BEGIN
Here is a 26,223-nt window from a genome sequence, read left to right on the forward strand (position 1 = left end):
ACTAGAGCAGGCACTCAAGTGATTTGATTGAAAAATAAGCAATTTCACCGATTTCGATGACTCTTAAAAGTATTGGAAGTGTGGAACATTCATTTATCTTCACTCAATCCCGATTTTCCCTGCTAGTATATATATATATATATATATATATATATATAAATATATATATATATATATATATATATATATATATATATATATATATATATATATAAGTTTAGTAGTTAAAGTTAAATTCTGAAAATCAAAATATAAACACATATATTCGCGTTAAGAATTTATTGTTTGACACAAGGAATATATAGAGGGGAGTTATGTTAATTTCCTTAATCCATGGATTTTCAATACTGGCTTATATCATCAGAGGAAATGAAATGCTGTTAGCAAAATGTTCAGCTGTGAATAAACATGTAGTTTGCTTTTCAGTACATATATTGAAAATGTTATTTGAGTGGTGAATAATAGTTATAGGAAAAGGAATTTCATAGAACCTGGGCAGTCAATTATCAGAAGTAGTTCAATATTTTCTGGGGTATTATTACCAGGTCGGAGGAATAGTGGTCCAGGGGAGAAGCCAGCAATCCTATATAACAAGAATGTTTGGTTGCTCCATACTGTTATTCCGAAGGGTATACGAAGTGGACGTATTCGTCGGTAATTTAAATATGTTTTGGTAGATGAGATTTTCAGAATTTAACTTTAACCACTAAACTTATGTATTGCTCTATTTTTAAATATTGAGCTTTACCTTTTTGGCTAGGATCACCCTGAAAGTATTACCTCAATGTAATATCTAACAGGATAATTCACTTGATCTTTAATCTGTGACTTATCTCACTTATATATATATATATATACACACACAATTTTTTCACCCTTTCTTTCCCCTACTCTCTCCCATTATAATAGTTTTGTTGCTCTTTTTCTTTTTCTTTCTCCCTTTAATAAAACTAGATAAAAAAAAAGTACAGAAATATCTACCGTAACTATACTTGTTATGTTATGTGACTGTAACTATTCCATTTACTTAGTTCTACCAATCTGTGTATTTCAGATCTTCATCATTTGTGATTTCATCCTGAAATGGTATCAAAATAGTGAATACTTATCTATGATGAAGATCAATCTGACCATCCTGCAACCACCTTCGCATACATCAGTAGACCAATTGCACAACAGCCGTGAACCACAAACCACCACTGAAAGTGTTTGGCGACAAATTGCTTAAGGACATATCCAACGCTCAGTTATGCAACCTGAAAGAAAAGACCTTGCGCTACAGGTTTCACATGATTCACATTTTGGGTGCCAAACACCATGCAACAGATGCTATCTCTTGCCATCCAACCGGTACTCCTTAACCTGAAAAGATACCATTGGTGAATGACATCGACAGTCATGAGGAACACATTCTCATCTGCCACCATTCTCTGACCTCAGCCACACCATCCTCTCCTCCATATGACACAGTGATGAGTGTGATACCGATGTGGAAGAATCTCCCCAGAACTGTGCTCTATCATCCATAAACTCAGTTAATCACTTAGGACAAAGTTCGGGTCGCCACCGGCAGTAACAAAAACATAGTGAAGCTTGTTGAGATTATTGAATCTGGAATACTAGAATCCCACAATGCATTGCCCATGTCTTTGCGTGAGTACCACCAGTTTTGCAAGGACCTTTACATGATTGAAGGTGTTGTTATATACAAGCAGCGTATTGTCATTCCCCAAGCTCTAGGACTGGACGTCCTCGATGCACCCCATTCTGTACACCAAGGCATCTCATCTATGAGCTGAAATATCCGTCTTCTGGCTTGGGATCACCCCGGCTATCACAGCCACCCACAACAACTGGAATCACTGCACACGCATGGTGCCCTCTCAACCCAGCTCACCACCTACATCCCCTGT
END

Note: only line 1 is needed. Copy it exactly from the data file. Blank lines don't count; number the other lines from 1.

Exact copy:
Here is a 26,223-nt window from a genome sequence, read left to right on the forward strand (position 1 = left end):